“I don’t think he has. But he is a good man. All of us like him.”
“All right. I’d come again while going home in the night.”
“I’d stay here till then and take him home with me,” Suneeta said looking at her Sir with concern.
“I leave it to you but it is not a serious thing.”
-This was how they met.
After some days, the sister brought Savitri a card and brought in Shyam a moment later into her room.
“You must think that I’m ungrateful. On that day Suneeta took me away to her place.”
“You speak Telugu very well!”
“I’m an Andhra. I retain my speech, no matter what I do or how. They named me Bannerjee for they liked it.”
“So you are Telugu!”
“I know you are a Telugu too.”
“How do you know?”
“Because I know asking questions. Suneeta told me that the landlord’s daughter told her. Your fee?”
She scribbled out a sum on her pad. Shyam was wonder struck: the sum was fifty paise. He looked into her face. There was no vermilion mark on the forehead. On the letter pad were printed elegantly - Dr. Savitri Bannerjee M.D.
“Your bill – only fifty paisa?”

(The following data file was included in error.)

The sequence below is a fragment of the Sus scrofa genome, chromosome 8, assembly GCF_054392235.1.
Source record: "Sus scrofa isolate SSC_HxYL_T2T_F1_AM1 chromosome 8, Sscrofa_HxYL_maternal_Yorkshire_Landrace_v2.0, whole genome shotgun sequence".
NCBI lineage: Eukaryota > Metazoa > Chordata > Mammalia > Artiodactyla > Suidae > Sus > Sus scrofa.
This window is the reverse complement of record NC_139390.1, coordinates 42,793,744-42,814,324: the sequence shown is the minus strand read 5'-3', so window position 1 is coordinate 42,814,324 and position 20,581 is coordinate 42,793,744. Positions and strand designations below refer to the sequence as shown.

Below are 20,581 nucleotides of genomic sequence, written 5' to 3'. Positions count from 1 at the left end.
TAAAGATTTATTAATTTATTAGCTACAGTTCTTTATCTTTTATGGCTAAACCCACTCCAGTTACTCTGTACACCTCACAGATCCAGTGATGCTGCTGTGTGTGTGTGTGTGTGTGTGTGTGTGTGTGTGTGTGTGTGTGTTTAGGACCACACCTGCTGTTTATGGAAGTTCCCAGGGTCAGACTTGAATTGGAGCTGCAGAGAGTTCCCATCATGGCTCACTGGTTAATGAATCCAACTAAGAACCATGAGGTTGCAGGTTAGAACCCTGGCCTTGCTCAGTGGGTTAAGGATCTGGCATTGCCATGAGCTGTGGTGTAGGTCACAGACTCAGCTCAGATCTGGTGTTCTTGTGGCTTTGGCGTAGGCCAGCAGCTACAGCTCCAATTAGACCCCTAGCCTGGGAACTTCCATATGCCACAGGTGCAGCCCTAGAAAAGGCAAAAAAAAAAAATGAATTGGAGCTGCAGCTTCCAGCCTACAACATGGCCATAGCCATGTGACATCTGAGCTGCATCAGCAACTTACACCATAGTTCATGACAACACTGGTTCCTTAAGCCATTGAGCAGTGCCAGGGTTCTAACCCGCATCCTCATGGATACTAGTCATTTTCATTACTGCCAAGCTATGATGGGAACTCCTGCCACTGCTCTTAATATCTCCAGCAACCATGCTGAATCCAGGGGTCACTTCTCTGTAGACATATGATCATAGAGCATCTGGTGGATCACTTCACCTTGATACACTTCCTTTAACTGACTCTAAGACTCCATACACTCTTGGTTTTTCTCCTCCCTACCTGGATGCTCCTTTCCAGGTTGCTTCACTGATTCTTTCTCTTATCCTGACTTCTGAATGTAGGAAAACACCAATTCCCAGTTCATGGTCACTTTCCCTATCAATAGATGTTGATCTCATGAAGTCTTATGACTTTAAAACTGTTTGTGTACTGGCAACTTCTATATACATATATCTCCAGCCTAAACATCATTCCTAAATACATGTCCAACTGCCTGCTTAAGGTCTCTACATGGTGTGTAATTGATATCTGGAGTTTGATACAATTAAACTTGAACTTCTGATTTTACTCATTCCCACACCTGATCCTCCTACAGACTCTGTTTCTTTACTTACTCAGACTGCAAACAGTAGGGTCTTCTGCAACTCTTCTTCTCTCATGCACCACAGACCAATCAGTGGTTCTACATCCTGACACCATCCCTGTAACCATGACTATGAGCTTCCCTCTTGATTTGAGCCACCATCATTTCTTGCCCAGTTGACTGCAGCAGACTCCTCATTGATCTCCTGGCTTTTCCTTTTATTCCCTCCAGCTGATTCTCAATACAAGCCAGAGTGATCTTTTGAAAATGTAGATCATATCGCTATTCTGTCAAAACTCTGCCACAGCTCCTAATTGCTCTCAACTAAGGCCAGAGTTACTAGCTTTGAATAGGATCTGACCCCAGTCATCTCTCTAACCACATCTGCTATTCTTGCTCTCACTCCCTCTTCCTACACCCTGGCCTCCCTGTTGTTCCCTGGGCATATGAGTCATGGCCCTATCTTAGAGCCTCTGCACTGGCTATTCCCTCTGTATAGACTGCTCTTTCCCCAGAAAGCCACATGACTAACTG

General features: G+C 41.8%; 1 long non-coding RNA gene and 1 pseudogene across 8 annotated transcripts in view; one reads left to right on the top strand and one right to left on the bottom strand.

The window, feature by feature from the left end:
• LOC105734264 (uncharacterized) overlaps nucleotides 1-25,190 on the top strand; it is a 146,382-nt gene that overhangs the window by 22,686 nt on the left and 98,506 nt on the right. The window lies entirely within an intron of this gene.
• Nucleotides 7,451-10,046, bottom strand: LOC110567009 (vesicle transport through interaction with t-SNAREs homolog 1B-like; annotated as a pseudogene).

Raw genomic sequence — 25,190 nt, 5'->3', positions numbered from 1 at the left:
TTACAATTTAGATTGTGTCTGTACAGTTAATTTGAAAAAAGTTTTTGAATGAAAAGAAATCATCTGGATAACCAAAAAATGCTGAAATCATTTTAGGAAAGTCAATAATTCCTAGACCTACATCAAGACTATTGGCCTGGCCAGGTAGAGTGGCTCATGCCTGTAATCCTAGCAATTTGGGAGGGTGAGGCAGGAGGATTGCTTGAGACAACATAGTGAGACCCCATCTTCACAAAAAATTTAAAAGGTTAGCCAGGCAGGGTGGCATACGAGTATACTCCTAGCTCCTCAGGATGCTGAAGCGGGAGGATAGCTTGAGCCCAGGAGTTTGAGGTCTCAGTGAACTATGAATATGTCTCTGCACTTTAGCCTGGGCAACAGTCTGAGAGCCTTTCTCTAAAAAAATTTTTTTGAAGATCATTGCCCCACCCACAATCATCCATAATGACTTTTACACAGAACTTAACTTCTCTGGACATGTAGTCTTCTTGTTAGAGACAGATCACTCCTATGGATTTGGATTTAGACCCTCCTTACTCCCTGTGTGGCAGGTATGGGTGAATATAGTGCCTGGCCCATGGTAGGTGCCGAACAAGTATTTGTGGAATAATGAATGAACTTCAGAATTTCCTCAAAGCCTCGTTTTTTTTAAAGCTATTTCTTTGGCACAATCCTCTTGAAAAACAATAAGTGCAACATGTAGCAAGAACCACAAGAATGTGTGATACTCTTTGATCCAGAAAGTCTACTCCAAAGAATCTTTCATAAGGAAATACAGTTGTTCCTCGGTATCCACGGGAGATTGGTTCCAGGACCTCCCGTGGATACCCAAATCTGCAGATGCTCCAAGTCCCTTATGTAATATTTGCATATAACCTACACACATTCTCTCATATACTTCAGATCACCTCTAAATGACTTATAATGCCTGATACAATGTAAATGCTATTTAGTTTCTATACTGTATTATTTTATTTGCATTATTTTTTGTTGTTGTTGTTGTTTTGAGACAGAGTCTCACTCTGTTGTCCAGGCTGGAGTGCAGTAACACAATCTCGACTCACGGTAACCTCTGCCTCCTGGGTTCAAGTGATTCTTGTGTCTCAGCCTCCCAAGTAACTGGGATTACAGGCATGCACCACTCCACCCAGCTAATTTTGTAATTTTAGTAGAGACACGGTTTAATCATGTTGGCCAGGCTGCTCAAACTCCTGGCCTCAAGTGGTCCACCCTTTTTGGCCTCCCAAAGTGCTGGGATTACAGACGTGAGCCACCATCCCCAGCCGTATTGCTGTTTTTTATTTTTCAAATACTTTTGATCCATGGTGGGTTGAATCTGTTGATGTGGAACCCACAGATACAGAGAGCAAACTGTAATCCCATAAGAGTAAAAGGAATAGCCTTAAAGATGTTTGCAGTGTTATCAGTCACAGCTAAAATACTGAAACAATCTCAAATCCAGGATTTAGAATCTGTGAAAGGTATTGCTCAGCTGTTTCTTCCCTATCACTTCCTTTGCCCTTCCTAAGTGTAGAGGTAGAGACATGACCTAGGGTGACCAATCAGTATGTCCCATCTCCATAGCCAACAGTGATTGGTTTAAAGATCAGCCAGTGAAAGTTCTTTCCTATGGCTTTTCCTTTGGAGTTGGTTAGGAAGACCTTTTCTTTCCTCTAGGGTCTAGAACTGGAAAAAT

“I charge only actual expenses in emergencies. You thought it was one. The tablet cost half a rupee and the injection was only distilled water,” Savitri said, smiling. There was no joy in that, no resignation, no enthusiasm and nothing.
“Suneeta is a silly kid. In fact so am I. I’m sorry!”
“Mummy! Who’s this?”
Shyam turned and saw a boy of five. He was chubby and cute.
“Oh! You‘ve come back so early! This is Shyam Bannerjee.”
She turned in her swivel chair turning her back to the man and the boy.
“Why did you keep away for so long… At school everybody asks me to show my dad. Dads come to school to drop the kids when moms are busy at home. Why did you go away?”
The boy nestled into him.
“Sorry, little one!”
“Let’s go home,” he pulled Shyam’s hand.
Shyam walked out behind the boy without looking back.
“We cannot get what we want, sometimes. Those we swear not to desert and that which we hold dearest to heart we cannot keep either! It is not our will, not our wish or desire to have things the way we like!” Savitri heaved out a long sigh.
“You speak like a philosopher!” Lavanya said looking at Shyam with a smile.
“If you deign to call me a philosopher for this much, there’d many whom you have to accept as metaphysicians.”
“But there is God. There is some correlation between what we do and what we get in terms of joy and grief. For example…”